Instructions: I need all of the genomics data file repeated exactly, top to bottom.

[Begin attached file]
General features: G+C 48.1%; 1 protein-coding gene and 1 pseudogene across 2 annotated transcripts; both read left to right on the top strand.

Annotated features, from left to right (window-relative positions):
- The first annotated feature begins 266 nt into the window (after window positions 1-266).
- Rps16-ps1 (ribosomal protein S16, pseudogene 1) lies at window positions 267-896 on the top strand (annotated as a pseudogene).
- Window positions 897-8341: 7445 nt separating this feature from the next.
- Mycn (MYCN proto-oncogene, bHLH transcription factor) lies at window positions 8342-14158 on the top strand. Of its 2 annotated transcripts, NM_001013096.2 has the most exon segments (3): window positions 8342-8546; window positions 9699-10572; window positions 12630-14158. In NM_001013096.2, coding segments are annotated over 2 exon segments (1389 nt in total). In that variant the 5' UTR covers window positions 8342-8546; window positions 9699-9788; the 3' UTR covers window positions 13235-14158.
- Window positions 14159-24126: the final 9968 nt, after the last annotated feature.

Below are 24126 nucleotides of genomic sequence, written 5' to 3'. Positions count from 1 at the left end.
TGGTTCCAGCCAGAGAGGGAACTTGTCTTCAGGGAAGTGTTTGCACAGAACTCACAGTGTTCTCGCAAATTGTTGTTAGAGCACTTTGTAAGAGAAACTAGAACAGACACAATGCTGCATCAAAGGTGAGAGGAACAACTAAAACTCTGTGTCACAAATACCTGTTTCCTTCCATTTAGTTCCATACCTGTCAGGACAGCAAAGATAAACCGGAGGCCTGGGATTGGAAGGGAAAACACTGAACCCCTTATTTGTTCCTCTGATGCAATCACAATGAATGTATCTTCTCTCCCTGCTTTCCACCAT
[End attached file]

General features: G+C 48.1%; 1 protein-coding gene and 1 pseudogene across 2 annotated transcripts; both read left to right on the top strand.

Annotated features, from left to right (window-relative positions):
- The first annotated feature begins 266 nt into the window (after window positions 1-266).
- Rps16-ps1 (ribosomal protein S16, pseudogene 1) lies at window positions 267-896 on the top strand (annotated as a pseudogene).
- Window positions 897-8341: 7445 nt separating this feature from the next.
- Mycn (MYCN proto-oncogene, bHLH transcription factor) lies at window positions 8342-14158 on the top strand. Of its 2 annotated transcripts, NM_001013096.2 has the most exon segments (3): window positions 8342-8546; window positions 9699-10572; window positions 12630-14158. In NM_001013096.2, coding segments are annotated over 2 exon segments (1389 nt in total). In that variant the 5' UTR covers window positions 8342-8546; window positions 9699-9788; the 3' UTR covers window positions 13235-14158.
- Window positions 14159-24126: the final 9968 nt, after the last annotated feature.

Below are 24126 nucleotides of genomic sequence, written 5' to 3'. Positions count from 1 at the left end.
TGGTTCCAGCCAGAGAGGGAACTTGTCTTCAGGGAAGTGTTTGCACAGAACTCACAGTGTTCTCGCAAATTGTTGTTAGAGCACTTTGTAAGAGAAACTAGAACAGACACAATGCTGCATCAAAGGTGAGAGGAACAACTAAAACTCTGTGTCACAAATACCTGTTTCCTTCCATTTAGTTCCATACCTGTCAGGACAGCAAAGATAAACCGGAGGCCTGGGATTGGAAGGGAAAACACTGAACCCCTTATTTGTTCCTCTGATGCAATCACAATGAATGTATCTTCTCTCCCTGCTTTCCACCAT